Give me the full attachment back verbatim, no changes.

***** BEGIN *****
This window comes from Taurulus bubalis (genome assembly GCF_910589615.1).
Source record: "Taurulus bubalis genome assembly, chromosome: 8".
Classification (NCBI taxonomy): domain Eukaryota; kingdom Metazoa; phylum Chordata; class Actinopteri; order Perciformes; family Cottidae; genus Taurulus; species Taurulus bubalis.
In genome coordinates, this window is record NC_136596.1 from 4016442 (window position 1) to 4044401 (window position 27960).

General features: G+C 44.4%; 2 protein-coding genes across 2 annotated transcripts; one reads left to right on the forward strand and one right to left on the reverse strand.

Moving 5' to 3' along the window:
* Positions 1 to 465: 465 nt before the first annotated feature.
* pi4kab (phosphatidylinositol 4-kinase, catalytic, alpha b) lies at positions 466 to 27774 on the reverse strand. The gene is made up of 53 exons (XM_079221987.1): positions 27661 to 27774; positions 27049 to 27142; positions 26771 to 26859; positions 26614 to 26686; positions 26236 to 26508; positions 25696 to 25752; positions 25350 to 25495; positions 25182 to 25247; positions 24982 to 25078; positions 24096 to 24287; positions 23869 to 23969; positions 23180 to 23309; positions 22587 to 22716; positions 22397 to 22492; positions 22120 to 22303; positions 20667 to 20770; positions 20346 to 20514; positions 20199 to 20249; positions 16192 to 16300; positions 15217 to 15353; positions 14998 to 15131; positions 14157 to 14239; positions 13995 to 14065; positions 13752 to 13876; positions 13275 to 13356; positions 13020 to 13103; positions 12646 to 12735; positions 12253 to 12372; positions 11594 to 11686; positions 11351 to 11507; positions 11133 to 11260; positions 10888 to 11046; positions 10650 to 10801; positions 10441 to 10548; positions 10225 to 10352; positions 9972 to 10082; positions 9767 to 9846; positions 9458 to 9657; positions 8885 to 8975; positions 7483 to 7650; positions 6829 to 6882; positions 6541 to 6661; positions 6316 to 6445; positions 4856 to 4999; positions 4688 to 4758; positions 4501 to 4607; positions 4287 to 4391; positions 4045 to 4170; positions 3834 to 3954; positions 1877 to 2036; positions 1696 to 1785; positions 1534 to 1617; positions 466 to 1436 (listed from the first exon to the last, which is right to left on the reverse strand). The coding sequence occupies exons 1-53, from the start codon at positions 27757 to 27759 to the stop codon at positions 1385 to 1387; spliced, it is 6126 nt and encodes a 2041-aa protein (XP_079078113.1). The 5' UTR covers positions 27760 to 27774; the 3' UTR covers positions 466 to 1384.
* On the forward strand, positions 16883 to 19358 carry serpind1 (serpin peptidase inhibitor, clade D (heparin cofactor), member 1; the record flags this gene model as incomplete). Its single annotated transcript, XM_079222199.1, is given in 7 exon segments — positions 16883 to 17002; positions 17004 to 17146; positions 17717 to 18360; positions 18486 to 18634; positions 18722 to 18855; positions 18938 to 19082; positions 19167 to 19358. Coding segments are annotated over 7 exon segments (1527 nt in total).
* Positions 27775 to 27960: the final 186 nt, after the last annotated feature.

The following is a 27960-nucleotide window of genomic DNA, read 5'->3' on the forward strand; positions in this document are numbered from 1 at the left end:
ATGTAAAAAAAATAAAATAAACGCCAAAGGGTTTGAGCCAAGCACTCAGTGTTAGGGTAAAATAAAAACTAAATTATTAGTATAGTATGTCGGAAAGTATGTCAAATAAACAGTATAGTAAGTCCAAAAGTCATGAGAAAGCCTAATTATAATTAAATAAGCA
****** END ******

This window comes from Taurulus bubalis (genome assembly GCF_910589615.1).
Source record: "Taurulus bubalis genome assembly, chromosome: 8".
Classification (NCBI taxonomy): domain Eukaryota; kingdom Metazoa; phylum Chordata; class Actinopteri; order Perciformes; family Cottidae; genus Taurulus; species Taurulus bubalis.
In genome coordinates, this window is record NC_136596.1 from 4016442 (window position 1) to 4044401 (window position 27960).

General features: G+C 44.4%; 2 protein-coding genes across 2 annotated transcripts; one reads left to right on the forward strand and one right to left on the reverse strand.

Moving 5' to 3' along the window:
* Positions 1 to 465: 465 nt before the first annotated feature.
* pi4kab (phosphatidylinositol 4-kinase, catalytic, alpha b) lies at positions 466 to 27774 on the reverse strand. The gene is made up of 53 exons (XM_079221987.1): positions 27661 to 27774; positions 27049 to 27142; positions 26771 to 26859; positions 26614 to 26686; positions 26236 to 26508; positions 25696 to 25752; positions 25350 to 25495; positions 25182 to 25247; positions 24982 to 25078; positions 24096 to 24287; positions 23869 to 23969; positions 23180 to 23309; positions 22587 to 22716; positions 22397 to 22492; positions 22120 to 22303; positions 20667 to 20770; positions 20346 to 20514; positions 20199 to 20249; positions 16192 to 16300; positions 15217 to 15353; positions 14998 to 15131; positions 14157 to 14239; positions 13995 to 14065; positions 13752 to 13876; positions 13275 to 13356; positions 13020 to 13103; positions 12646 to 12735; positions 12253 to 12372; positions 11594 to 11686; positions 11351 to 11507; positions 11133 to 11260; positions 10888 to 11046; positions 10650 to 10801; positions 10441 to 10548; positions 10225 to 10352; positions 9972 to 10082; positions 9767 to 9846; positions 9458 to 9657; positions 8885 to 8975; positions 7483 to 7650; positions 6829 to 6882; positions 6541 to 6661; positions 6316 to 6445; positions 4856 to 4999; positions 4688 to 4758; positions 4501 to 4607; positions 4287 to 4391; positions 4045 to 4170; positions 3834 to 3954; positions 1877 to 2036; positions 1696 to 1785; positions 1534 to 1617; positions 466 to 1436 (listed from the first exon to the last, which is right to left on the reverse strand). The coding sequence occupies exons 1-53, from the start codon at positions 27757 to 27759 to the stop codon at positions 1385 to 1387; spliced, it is 6126 nt and encodes a 2041-aa protein (XP_079078113.1). The 5' UTR covers positions 27760 to 27774; the 3' UTR covers positions 466 to 1384.
* On the forward strand, positions 16883 to 19358 carry serpind1 (serpin peptidase inhibitor, clade D (heparin cofactor), member 1; the record flags this gene model as incomplete). Its single annotated transcript, XM_079222199.1, is given in 7 exon segments — positions 16883 to 17002; positions 17004 to 17146; positions 17717 to 18360; positions 18486 to 18634; positions 18722 to 18855; positions 18938 to 19082; positions 19167 to 19358. Coding segments are annotated over 7 exon segments (1527 nt in total).
* Positions 27775 to 27960: the final 186 nt, after the last annotated feature.

The following is a 27960-nucleotide window of genomic DNA, read 5'->3' on the forward strand; positions in this document are numbered from 1 at the left end:
ATGTAAAAAAAATAAAATAAACGCCAAAGGGTTTGAGCCAAGCACTCAGTGTTAGGGTAAAATAAAAACTAAATTATTAGTATAGTATGTCGGAAAGTATGTCAAATAAACAGTATAGTAAGTCCAAAAGTCATGAGAAAGCCTAATTATAATTAAATAAGCA